Formula One racing in the 1960s was a world away from the sport we see today. During that decade, 10 different constructors won a Grand Prix, the concept of owner/driver teams was still going strong, and the Indy 500 and Le Mans 24 Hour were included in the F1 calendar on occasion. Racing during the 1960s was exciting, tragic, and controversial in turn; this watershed decade, which saw huge advances in vehicle technology, safety and many rule changes is now covered in detail in a new book by Peter Higham: Formula One: Car by Car, 1960 – 1969.
Lotus wore the badge of excellence for the era winning 3 World Championships in total, but Chapman’s crew faced a lot of strong competition along the way. 1960 saw the last of the front engine layout cars as mechanical concepts and developments moved forward. Aston had been struggling with their engine development, and formally pulled out of F1 in August that year.
1960 also saw John Surtees compete in four races, when his MV Augusta contract allowed- he went on (in 1964) to become the only man ever to win World Championships on both 2 and 4 wheels. Stirling Moss was also in the F1 frame in the 1960s, but his ’60 season ended when he broke both legs in practice in Belgium. These two well-known racers were often up against a very different breed – the Gentleman racer. The likes of Lance Reventlow, son of the Heiress Barbara Hutton, tried and failed to produce a car that was light enough and carried enough power to overcome the professional teams.
In 1961, the British teams were caught with their metaphorical trousers down. Although new rules on engine size for the season had been released in 1958, the British V8 engines weren’t ready. That evening in the RAC Club in 1958 certainly seems to be one to remember – Motorsport commented the night ‘turned in to uproar’ and Autosport claimed the change of rules on engine size was equal to ‘sabotaging Grand Prix racing’. The Queen attended the event that evening, so one can only wonder what she thought of the whole affair! The Grand Prix Drivers Association was later formed with Moss at the helm as the first Chairman, possibly in response to the ’61 rule change.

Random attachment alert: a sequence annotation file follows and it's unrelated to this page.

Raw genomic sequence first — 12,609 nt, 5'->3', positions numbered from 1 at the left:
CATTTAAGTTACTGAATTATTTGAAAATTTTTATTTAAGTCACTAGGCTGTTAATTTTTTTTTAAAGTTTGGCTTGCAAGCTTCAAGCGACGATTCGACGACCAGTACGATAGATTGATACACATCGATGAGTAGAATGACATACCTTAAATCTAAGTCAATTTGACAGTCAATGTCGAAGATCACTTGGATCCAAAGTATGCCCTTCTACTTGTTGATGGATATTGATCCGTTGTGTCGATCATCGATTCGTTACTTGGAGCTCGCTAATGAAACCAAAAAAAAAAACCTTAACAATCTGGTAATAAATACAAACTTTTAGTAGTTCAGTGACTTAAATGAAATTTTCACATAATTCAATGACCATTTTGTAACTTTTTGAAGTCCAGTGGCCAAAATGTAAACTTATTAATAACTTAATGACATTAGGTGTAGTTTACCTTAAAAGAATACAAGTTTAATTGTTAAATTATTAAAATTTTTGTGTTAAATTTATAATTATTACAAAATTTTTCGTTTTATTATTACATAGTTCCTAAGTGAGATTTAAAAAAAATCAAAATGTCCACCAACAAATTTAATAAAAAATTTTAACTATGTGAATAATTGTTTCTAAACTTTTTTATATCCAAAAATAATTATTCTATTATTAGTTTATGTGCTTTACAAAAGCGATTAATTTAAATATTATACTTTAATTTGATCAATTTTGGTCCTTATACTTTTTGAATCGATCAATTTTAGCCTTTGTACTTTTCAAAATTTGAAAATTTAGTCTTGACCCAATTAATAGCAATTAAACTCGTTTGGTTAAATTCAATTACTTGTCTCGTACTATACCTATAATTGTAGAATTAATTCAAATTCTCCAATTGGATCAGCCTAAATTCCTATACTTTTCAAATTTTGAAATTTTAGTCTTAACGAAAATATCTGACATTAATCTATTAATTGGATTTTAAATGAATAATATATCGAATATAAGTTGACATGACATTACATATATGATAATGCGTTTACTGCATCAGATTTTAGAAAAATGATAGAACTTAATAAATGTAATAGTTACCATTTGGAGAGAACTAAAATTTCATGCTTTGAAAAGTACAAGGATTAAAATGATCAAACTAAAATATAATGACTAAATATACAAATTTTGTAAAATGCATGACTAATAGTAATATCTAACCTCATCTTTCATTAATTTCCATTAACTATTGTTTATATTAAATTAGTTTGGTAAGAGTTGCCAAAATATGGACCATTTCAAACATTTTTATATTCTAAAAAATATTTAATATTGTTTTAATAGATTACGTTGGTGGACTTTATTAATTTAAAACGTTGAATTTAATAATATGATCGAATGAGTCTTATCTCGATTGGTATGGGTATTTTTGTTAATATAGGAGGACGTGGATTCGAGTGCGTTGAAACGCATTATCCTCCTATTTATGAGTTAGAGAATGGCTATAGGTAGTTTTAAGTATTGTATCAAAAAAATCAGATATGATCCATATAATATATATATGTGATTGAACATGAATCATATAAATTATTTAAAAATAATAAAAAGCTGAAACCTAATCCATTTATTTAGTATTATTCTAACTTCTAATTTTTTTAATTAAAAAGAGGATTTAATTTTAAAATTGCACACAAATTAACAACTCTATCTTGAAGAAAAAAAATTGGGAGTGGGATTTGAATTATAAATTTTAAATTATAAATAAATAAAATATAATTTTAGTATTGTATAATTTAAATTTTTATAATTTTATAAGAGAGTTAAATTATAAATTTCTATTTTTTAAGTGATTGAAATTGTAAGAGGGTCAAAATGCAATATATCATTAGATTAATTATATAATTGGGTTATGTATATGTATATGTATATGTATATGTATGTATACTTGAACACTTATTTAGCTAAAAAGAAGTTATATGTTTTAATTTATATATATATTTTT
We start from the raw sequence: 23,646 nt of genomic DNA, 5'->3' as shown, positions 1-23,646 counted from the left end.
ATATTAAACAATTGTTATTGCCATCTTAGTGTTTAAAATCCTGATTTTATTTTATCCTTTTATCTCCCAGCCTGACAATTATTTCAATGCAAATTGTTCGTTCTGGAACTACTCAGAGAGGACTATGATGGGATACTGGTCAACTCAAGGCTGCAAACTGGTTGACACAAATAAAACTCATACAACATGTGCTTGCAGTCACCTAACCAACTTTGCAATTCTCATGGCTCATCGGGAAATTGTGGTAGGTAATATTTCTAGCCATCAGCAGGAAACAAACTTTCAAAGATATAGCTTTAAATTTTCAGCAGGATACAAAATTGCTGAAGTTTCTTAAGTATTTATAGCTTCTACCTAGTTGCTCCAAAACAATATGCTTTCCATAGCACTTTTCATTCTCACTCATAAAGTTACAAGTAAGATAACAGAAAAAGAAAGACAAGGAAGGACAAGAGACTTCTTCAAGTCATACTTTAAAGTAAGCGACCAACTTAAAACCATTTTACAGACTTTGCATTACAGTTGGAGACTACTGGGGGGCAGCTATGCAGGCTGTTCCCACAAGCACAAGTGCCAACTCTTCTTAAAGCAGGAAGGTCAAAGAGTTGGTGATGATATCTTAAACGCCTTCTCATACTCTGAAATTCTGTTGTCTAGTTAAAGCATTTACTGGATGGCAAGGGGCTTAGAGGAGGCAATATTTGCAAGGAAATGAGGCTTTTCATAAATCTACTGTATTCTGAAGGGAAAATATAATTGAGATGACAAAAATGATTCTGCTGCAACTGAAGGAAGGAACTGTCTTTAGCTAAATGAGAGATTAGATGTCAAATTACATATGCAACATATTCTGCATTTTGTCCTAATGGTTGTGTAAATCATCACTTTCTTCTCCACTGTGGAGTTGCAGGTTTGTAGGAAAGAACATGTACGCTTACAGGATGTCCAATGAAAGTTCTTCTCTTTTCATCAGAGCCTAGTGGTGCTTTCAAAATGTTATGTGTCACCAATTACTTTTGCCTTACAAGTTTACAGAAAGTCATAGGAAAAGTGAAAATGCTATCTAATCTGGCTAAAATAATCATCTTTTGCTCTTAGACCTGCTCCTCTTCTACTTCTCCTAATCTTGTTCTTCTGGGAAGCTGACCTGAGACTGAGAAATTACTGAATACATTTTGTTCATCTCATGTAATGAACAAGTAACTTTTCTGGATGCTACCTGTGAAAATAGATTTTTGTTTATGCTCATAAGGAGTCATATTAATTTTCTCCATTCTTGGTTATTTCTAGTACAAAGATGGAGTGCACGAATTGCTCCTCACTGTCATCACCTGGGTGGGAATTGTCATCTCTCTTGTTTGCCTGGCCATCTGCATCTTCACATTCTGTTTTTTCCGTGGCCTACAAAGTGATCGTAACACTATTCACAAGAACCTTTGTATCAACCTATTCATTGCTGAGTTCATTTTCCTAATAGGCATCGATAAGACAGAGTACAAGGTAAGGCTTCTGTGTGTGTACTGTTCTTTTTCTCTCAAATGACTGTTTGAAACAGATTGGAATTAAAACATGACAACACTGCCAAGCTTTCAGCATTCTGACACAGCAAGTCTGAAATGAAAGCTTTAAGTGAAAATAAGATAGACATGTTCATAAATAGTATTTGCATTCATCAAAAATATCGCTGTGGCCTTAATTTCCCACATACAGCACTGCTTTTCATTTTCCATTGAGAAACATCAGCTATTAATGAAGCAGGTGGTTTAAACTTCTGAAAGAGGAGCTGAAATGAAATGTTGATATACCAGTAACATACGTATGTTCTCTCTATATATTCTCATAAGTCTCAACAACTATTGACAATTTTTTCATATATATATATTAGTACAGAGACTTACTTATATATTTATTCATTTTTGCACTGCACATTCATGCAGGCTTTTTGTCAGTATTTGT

1961 also saw the worst crash ever to be seen in F1, when 15 people died as Wolfgang Von Trips’ Ferrari crashed with Jim Clark’s Lotus at Monza. This changed the face of F1, and put Ferrari’s further involvement in the sport under doubt for a short time.
With the arrival of the ’62 season, Coventry Climax unveiled a highly successful 1.5l engine which helped BRM to win the Championship. The next year however, the company threatened to leave the F1 arena as development and production costs were too high and new rules had reduced the potential spoils. The British motoring industry eventually increased funding, and the company was taken over by Jaguar in 1963.
F1 seems to have always revolved around money, and the 1960s were no exception. Throughout the decade, the thorny issue of starting money reared its head. Various agreements were put in place with the Formula One Constructors Association, but an agreement was never reached in which all parties were truly happy. The big competition in tyres also started around this time, with Goodyear and later Firestone joining the party. While technical development slowed down as new rules were due again in 1966, tyre development was at its height.
The 1966 season arrived to new rules again in engine development. Teams could now choose between a supercharged 1.5l or a 3l normally aspirated engine, which harked back to discussions that had started as early as 1963. The Ford Cosworth DFV engine was on its way by this time, an engine that continued to race successfully up until 1983, with both race and Championship wins.
On a different and by all account difficult note, the film ‘Grand Prix’ was filmed over this year. There was much consternation in the paddock as the disruption was greater than expected. The film was released later that year to much acclaim.
The decade drew to a sombre close, with the death of many great names. Jim Clark, Mike Spence, Ludovico Scarfiotti and Jo Schlesser all lost their lives. This was a tragic and timely reminder for motor racing that the sport was riddled with danger, no matter what developments were made.
Peter Higham’s book features an abundance of excellent photographs, aiming to show every single car and driver that started a GP during the decade. For each year, Peter has also complied tables to show driver performance race by race, a winners’ table, plus both the drivers’ and manufacturers’ championship victors.
Formula 1: Car by Car makes for interesting reading. Any F1 fan would love it as it captures the passion and enthusiasm of the era, and is a true reflection of one of the most exciting decades in F1 and Grand Prix history.
Formula 1: Car by Car 1960-69 is published by Evro Publishing (www.evropublishing.co.uk), and is available to order. ISBN 978-1-910505-18-2, RRP £50.